In response to the Sept. 26 letter regarding The City’s effort to paint bicycle routes in San Francisco, we have found that improving bicycle routes is a very low-cost approach to improving safety and comfort for everyone on the road.
The bicycle symbols with chevron arrows over them (“shared roadway markings” or “sharrows”) have been proven to reduce bicycle riding on sidewalks and wrong-way riding on the street and also encourage motorists and people on bicycles to position themselves more safely and predictably on the street.
We are constantly improving our roads for pedestrians, people who ride bicycles, transit users and drivers. We are mindful that a growing number of people are using bicycles for transportation purposes, and also drive cars, own property, purchase goods and pay the taxes and fees that fund much of these bicycle projects.
CEO, Municipal Transportation Agency
Religion and real estate
During the past few weeks, Mahmoud Abbas’ prosecutor general and Palestinian courts have reiterated and reinforced a long-standing law which obliges their government to execute anybody who sells a piece of land to a Jew.
The hysteria over the end of the construction moratorium Israel imposed on its own citizens in Judea and Samaria for 10 months while Abbas twiddled his thumbs can be understood in this context.
How can Israel talk peace with a partner that would kill its own people for entering into a real estate transaction with someone of a different religion?
Boxer sticks to convictions
On the eight-year anniversary of the Oct. 11 Senate vote on the Iraq war resolution, which passed 77 to 33, we should remember that Sen. Barbara Boxer had the courage and common sense to vote “nay” on the resolution. The House had earlier passed the resolution.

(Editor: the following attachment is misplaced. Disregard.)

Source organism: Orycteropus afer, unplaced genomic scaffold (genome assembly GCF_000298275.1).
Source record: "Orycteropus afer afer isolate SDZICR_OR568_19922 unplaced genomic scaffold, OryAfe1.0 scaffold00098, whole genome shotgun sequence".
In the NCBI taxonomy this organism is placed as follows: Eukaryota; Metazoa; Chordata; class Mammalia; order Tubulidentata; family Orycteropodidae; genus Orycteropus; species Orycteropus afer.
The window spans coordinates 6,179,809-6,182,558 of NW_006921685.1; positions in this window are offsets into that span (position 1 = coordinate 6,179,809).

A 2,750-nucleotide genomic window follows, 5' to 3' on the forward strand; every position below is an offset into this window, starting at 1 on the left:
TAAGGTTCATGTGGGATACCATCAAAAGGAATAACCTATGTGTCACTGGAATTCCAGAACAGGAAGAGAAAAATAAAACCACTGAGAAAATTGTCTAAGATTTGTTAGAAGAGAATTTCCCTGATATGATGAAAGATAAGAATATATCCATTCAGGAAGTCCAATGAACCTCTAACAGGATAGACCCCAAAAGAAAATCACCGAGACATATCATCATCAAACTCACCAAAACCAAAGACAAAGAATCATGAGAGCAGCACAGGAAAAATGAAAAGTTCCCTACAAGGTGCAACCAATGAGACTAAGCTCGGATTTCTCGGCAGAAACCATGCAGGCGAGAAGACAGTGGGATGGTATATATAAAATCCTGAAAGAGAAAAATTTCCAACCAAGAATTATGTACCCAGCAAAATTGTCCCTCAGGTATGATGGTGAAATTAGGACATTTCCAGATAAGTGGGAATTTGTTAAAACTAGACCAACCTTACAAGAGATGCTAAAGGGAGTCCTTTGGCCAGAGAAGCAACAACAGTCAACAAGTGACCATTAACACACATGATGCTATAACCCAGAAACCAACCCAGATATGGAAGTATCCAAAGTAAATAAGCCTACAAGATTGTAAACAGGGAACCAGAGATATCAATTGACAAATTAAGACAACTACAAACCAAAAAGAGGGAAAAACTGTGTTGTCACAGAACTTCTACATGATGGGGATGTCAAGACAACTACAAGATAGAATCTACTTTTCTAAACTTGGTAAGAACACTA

Sen. Boxer’s vote on the Iraq war resolution is just one of the many reasons I am voting for her.
Ralph E. Stone
Misleading Prop. B data
<p>Quotes from an Examiner article, “Campaign against changes to city health benefits full of misrepresentations,” claimed opponents of Proposition B misrepresent the increased costs to families for their health insurance.
The costs cited in the article are also misleading because they do not calculate the total cost of all the increases proposed by Prop. B. Nowhere did the article mention that dental costs will also increase by $88 per month or $1,056 per year.
Add that to the increased cost of retirement contributions — another 1.5 percent increase, on top of the 7.5 to 9 percent that most employees now pay. Most readers will not do the math required to calculate the total cost for all Prop. B increases or add them to the amounts that public employees are currently paying.
San Francisco led the way to providing universal health care for our citizens. Lawmakers did not envision doing this by imposing the increases contained in Prop. B.